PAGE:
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A New 'Testament' Told From Mary's Point Of View

In his new novel, The Testament of Mary, Irish writer Colm Toibin imagines Mary's life 20 years after the crucifixion. She is struggling to understand why some people believe Jesus is the son of God, and weighed down by the guilt she feels wondering what she might have done differently to alter — or ease — her son's fate.

Toibin grew up Catholic and, for a time, considered joining the priesthood. This changed upon his arrival at university, however, when exposure to new people and ideas soon led him to lose his faith. "I suppose I had been moving toward it without knowing," Toibin tells Fresh Air's Terry Gross, "but, yeah, it went very quickly."

It was around this time, too, that Toibin acknowledged his homosexuality. Growing up, he says, "there was no word for it," and he describes his feelings as "absolute confusion." It was after meeting an openly gay friend at university, he explains, that "I moved very gingerly from between being a very conservative boy from a small town and being out with some friends."

Toibin replaced his faith in God with faith in music and art and poetry: Leonard Cohen, T.S. Eliot and "some writers like Joseph Conrad," he says. But losing his faith did not mean losing interest in Christianity. The idea for The Testament of Mary grew from both his concerns with high art and the lasting influence of Catholicism on his life.

For years, Toibin had been preoccupied with Titian's masterpiece, Assumption of the Virgin. But it wasn't until he was walking down the street from that favorite painting to see another Venetian work — Tintoretto's depiction of the crucifixion at the Scuola Grande di San Rocco — that the germ of the novel developed. Tintoretto's painting, he says, is untidy and chaotic. At its center is the crucifixion, but surrounding that central scene is "every form of ... human activity as sort of odd and strange and random."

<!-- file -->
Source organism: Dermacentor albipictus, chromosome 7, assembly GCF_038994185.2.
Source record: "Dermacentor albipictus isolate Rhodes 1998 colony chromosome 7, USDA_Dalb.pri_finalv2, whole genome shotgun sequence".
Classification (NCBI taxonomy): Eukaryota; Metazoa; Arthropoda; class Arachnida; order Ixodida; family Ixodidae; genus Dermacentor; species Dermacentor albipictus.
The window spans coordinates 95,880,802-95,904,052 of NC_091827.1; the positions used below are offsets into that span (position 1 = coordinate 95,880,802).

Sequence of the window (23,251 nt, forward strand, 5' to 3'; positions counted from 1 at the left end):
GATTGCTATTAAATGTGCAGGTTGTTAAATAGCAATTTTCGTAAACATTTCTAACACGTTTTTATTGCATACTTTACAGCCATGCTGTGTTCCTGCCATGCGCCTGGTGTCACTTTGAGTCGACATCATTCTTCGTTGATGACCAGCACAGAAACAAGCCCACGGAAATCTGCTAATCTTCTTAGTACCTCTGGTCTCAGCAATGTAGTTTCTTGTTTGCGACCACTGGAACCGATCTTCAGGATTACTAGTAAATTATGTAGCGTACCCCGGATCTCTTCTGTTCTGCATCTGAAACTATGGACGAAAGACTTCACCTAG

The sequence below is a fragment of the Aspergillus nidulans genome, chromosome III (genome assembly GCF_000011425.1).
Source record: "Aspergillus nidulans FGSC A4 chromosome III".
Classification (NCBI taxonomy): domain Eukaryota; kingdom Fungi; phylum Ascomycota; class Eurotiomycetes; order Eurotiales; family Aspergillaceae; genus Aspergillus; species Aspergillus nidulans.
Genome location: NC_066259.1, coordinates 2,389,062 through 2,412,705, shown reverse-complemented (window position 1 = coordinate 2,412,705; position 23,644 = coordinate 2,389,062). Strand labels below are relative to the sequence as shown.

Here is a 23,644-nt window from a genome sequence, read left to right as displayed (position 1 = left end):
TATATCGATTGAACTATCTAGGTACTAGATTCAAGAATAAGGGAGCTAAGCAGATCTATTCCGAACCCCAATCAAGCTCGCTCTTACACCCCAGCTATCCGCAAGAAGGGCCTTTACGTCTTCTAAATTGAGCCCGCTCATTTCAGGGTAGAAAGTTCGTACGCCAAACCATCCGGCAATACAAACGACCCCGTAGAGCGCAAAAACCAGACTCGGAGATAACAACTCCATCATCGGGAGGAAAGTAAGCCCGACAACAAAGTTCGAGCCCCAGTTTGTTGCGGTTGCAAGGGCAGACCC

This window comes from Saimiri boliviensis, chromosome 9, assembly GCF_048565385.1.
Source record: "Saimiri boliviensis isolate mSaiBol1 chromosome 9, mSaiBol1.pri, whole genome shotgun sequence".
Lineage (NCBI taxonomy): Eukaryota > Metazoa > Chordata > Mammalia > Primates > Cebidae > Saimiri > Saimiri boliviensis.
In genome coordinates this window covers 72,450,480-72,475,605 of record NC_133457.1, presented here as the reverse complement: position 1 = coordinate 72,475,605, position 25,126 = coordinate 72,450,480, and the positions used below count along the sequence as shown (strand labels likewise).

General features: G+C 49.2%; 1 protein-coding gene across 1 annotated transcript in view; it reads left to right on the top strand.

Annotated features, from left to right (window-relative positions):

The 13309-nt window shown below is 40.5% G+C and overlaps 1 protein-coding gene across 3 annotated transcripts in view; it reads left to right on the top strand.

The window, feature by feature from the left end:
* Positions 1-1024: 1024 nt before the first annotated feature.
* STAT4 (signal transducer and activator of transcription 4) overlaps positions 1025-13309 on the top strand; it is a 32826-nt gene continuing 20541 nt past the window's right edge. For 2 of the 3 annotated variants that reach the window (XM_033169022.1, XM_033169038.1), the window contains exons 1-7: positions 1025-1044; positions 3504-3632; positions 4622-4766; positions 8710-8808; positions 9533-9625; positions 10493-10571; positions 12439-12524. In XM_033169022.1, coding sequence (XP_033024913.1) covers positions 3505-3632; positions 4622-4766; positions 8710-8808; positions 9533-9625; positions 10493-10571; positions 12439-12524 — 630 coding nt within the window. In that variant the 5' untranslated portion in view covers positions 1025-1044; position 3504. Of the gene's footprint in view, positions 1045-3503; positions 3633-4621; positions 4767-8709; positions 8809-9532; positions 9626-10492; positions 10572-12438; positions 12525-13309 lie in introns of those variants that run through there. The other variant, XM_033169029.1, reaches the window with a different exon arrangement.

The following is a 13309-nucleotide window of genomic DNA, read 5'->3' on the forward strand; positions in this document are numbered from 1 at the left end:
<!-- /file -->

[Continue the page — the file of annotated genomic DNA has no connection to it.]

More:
It was this realization of the distance "between the ideal and the real" as illustrated in the differences between the two paintings that inspired Toibin — who is also the author of Brooklyn and whose novel The Masterwas shortlisted for the Booker Prize and won the Lambda Literary Award — to want to tell the story of how real people who had known Christ might have remembered his death and the time leading up to it.

Imagining such violent events as the crucifixion, he says, "is really, really serious work. In other words, you have to go in and pretend ... it's happening now and go into absolute detail, so you're almost working in the same way maybe a painter is working ... [except] that it's occurring word by word, sentence by sentence."

Interview Highlights

Irish writer Colm Toibin's other novels include <em>The Maste</em>r, which won the Los Angeles Times Book Prize for fiction<strong> </strong>in 2004, and <em>Brooklyn</em>, which won the Costa Novel Award in 2009.
Phoebe Ling / Scribner Books
Scribner Books
Irish writer Colm Toibin's other novels include The Master, which won the Los Angeles Times Book Prize for fiction in 2004, and Brooklyn, which won the Costa Novel Award in 2009.

On imagining what the real life of Christ might have been like

"Jose Saramago, the Portuguese novelist, has written a book called The Gospel According to Jesus Christ, in which Jesus has a sexual relationship with Mary Magdalene, so it's not as if it hadn't been done before. Even if it hadn't been done before, I would have felt an absolute right as a novelist to see this character as my invention and to work with that as truthfully as I could within the terms that I had set myself. And I suppose the second issue is that I am a citizen of the European Union, in which such freedoms are allowed and absolutely accepted by everybody."